We don’t know it [the debt restructuring] will work long term and whether Belize will improve its fiscal finances sufficiently to avoid restructuring. Carlos de Sousa, Vontobel Asset Management

But capital market solutions to ocean degradation are few and far between. There is the $106m Circulate Capital Ocean Fund focused on tackling Asia’s ocean plastic crisis and the Global Fund for Coral Reefs, a blended finance vehicle backed by French bank BNP Paribas and French asset manager Mirova, alongside charitable foundations and UN agencies. The UN, in 2019, developed the Sustainable Blue Economy Finance Principles.

But blue bonds have been scarce. After the Seychelles deal came a SKr2bn ($230m) bond from Nordic Investment Bank in January 2019. Then, in September last year, Bank of China’s Paris and Macau branches, respectively, issued $500m in three-year blue bonds and $442.5m in two-year blue bonds, while Qingdao Water Group inked a $46.4m issue in November 2020.

When the ADB issued its blue bond last month, Japanese insurance firms jumped in. Dai-ichi Life Insurance Company bought all A$208m of the 15-year paper and local rival Meiji Yasuda Life bought all NZ$217m ($151m) of the ten-year notes.

Fiji is also reportedly working with the UK on a sovereign blue bond, having been the first emerging market sovereign to issue a green bond, in 2017.

Growing interest in blue bonds in some quarters reflects rising attention being paid to the link between government debt and climate risk. In June, the retirement schemes of UK telecoms provider BT and the Church of England partnered international bodies on an initiative to help asset managers and owners measure, monitor and compare climate change governance and performance related to sovereign debt.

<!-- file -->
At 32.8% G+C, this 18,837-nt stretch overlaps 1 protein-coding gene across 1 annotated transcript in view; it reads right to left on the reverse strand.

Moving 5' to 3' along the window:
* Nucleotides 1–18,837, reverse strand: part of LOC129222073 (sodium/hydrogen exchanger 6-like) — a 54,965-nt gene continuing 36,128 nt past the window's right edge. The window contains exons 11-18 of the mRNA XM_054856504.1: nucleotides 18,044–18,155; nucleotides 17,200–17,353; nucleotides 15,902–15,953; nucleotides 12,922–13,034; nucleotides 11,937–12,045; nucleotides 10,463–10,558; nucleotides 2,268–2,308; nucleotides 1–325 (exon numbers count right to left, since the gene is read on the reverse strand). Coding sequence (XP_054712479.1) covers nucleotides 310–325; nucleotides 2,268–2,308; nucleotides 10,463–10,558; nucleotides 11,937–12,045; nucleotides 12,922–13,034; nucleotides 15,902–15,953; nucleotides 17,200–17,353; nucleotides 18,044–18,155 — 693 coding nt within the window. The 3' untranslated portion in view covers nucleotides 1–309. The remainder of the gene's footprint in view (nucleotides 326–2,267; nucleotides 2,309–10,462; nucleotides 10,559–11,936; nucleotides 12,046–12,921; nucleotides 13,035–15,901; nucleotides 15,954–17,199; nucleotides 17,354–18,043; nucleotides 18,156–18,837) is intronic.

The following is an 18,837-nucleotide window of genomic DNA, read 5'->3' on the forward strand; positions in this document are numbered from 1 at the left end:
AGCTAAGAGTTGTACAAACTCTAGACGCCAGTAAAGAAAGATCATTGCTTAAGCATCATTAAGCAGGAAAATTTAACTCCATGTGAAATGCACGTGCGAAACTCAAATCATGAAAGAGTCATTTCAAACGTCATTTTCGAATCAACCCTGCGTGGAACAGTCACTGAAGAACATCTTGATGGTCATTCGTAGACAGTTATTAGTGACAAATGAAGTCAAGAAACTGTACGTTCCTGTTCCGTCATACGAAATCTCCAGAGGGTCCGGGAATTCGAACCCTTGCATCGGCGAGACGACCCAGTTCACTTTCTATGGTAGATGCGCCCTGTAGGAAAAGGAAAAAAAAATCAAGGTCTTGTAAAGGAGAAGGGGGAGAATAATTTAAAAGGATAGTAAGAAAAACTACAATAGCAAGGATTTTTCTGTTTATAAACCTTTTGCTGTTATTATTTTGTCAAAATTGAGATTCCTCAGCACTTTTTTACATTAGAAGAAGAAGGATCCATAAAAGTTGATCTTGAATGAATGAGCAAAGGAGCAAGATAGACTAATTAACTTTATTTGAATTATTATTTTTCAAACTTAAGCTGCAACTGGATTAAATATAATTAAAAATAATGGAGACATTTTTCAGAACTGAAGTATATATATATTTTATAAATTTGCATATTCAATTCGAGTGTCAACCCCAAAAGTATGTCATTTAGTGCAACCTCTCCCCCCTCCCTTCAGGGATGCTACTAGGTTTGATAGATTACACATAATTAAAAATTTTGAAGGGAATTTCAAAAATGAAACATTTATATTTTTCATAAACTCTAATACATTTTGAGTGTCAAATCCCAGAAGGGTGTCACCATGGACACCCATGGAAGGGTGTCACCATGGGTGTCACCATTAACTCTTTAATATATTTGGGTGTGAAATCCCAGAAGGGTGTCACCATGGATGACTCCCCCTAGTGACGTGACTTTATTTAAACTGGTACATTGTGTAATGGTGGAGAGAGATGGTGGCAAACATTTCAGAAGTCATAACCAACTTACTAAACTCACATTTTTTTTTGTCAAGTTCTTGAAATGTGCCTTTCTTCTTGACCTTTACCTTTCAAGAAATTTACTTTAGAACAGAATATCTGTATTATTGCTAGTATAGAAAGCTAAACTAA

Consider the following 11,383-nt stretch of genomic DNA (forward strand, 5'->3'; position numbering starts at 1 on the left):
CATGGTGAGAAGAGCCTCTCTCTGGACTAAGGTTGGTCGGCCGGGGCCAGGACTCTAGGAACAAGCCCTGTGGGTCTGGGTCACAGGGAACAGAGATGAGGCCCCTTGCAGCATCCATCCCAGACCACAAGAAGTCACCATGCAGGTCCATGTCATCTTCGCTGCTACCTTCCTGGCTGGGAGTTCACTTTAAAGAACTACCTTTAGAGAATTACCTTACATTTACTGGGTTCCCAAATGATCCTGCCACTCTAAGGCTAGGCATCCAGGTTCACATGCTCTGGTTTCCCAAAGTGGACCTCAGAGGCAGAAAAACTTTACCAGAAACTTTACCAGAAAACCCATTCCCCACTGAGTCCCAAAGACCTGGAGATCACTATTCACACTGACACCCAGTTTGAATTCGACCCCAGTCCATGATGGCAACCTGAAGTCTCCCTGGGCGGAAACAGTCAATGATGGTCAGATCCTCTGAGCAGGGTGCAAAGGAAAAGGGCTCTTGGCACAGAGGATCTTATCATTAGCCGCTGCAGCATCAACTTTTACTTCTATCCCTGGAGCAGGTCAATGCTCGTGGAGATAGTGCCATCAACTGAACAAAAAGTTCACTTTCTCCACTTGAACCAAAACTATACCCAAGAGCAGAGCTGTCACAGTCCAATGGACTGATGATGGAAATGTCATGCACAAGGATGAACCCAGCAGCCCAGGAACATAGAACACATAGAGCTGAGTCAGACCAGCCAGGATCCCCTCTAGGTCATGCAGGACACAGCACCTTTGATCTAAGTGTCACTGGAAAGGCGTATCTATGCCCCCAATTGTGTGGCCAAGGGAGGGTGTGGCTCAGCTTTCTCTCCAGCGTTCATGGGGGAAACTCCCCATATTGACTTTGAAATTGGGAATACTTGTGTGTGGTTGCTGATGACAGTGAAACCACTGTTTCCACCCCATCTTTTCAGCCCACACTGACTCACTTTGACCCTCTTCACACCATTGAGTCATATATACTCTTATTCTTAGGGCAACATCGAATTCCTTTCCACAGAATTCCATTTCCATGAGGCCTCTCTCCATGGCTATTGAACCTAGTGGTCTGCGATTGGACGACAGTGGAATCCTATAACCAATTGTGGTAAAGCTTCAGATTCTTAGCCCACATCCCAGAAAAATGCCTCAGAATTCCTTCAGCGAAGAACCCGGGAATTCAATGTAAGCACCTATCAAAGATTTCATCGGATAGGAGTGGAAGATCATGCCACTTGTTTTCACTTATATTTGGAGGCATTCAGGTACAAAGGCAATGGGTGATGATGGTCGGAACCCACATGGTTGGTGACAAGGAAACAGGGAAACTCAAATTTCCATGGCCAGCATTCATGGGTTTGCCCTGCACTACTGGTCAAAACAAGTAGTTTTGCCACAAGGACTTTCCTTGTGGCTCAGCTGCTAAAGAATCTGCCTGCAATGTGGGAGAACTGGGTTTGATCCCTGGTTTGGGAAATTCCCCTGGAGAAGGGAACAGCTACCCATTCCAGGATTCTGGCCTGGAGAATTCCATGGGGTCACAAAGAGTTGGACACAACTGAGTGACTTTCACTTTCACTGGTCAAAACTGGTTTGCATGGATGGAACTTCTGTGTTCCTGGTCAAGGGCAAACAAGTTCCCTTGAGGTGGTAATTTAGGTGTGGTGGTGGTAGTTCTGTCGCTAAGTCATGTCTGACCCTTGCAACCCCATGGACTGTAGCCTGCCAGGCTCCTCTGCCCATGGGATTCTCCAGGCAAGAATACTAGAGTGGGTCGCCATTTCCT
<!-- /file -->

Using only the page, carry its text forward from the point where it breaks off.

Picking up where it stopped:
Questions over scalability

But whether there is sufficient appetite to issue or buy blue bonds or environmentally focused debt swaps for The Nature Conservancy to achieve its aims is less clear.

Certainly, investors are being very tolerant with issuers of green bonds and other sustainable bonds as to what they accept as green or sustainable use of proceeds, says Fergus McCormick, director of sovereign research at the Emerging Markets Investors Alliance, a New York-based non-governmental organisation. This is because they are required to have a green portion or an ESG portion of what they do in their portfolio, he adds, so there is “enormous appetite” for such debt.

It is easier for smaller developing countries like Belize and the Seychelles to default and restructure than for larger ones. Moritz Kraemer, formerly of S&P Global 

However, Union Investments’ Eidt says the Belize and Seychelles deals are too small and niche for certain clients that demand a certain level of liquidity.

Moritz Kraemer, former global chief rating officer for sovereign ratings at S&P Global Ratings, also questions whether the model can grow. While the Seychelles deal was a great step forward, he says, “we need to be very careful when we think about how scalable it is”.

He also suspects interest in these deals are “a bit of green window dressing as everyone is trying to appear to be on the forefront of the movement to save the world”.

What’s more, he says, it is easier for smaller developing countries like Belize and the Seychelles to default and restructure than for larger ones, which fear a mark down on their credit rating.

It is certainly trickier for holders of debt issued by substantially bigger emerging markets to be as accommodating in respect of such a plan – however positive the potential impact.